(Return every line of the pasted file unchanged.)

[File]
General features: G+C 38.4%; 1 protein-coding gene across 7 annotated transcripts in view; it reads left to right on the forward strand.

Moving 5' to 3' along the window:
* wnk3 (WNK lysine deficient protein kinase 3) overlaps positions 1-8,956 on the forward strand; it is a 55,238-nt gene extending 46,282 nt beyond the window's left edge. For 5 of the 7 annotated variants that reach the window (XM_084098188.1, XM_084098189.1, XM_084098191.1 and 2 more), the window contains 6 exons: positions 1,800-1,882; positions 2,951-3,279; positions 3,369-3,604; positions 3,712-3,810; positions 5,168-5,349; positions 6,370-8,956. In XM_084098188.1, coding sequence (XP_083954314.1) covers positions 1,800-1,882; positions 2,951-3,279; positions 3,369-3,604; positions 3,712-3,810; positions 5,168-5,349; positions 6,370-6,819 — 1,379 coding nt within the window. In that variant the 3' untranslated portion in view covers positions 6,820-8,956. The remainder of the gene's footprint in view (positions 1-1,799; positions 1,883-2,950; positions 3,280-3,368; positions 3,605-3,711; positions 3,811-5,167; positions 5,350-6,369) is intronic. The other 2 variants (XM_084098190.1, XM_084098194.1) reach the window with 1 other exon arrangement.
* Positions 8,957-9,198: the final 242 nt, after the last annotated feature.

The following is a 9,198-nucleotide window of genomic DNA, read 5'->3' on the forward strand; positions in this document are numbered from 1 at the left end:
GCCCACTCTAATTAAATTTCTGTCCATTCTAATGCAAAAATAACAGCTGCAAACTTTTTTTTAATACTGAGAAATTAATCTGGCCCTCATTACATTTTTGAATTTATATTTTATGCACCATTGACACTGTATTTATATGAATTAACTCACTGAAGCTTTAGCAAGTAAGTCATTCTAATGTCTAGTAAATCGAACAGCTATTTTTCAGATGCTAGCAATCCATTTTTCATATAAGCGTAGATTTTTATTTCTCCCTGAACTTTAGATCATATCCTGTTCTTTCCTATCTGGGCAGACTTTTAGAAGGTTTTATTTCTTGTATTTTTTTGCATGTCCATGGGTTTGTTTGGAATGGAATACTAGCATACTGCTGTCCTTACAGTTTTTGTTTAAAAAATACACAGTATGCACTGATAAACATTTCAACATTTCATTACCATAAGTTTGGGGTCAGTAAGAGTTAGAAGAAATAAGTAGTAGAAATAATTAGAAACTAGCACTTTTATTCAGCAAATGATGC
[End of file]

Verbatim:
General features: G+C 38.4%; 1 protein-coding gene across 7 annotated transcripts in view; it reads left to right on the forward strand.

Moving 5' to 3' along the window:
* wnk3 (WNK lysine deficient protein kinase 3) overlaps positions 1-8,956 on the forward strand; it is a 55,238-nt gene extending 46,282 nt beyond the window's left edge. For 5 of the 7 annotated variants that reach the window (XM_084098188.1, XM_084098189.1, XM_084098191.1 and 2 more), the window contains 6 exons: positions 1,800-1,882; positions 2,951-3,279; positions 3,369-3,604; positions 3,712-3,810; positions 5,168-5,349; positions 6,370-8,956. In XM_084098188.1, coding sequence (XP_083954314.1) covers positions 1,800-1,882; positions 2,951-3,279; positions 3,369-3,604; positions 3,712-3,810; positions 5,168-5,349; positions 6,370-6,819 — 1,379 coding nt within the window. In that variant the 3' untranslated portion in view covers positions 6,820-8,956. The remainder of the gene's footprint in view (positions 1-1,799; positions 1,883-2,950; positions 3,280-3,368; positions 3,605-3,711; positions 3,811-5,167; positions 5,350-6,369) is intronic. The other 2 variants (XM_084098190.1, XM_084098194.1) reach the window with 1 other exon arrangement.
* Positions 8,957-9,198: the final 242 nt, after the last annotated feature.

The following is a 9,198-nucleotide window of genomic DNA, read 5'->3' on the forward strand; positions in this document are numbered from 1 at the left end:
GCCCACTCTAATTAAATTTCTGTCCATTCTAATGCAAAAATAACAGCTGCAAACTTTTTTTTAATACTGAGAAATTAATCTGGCCCTCATTACATTTTTGAATTTATATTTTATGCACCATTGACACTGTATTTATATGAATTAACTCACTGAAGCTTTAGCAAGTAAGTCATTCTAATGTCTAGTAAATCGAACAGCTATTTTTCAGATGCTAGCAATCCATTTTTCATATAAGCGTAGATTTTTATTTCTCCCTGAACTTTAGATCATATCCTGTTCTTTCCTATCTGGGCAGACTTTTAGAAGGTTTTATTTCTTGTATTTTTTTGCATGTCCATGGGTTTGTTTGGAATGGAATACTAGCATACTGCTGTCCTTACAGTTTTTGTTTAAAAAATACACAGTATGCACTGATAAACATTTCAACATTTCATTACCATAAGTTTGGGGTCAGTAAGAGTTAGAAGAAATAAGTAGTAGAAATAATTAGAAACTAGCACTTTTATTCAGCAAATGATGC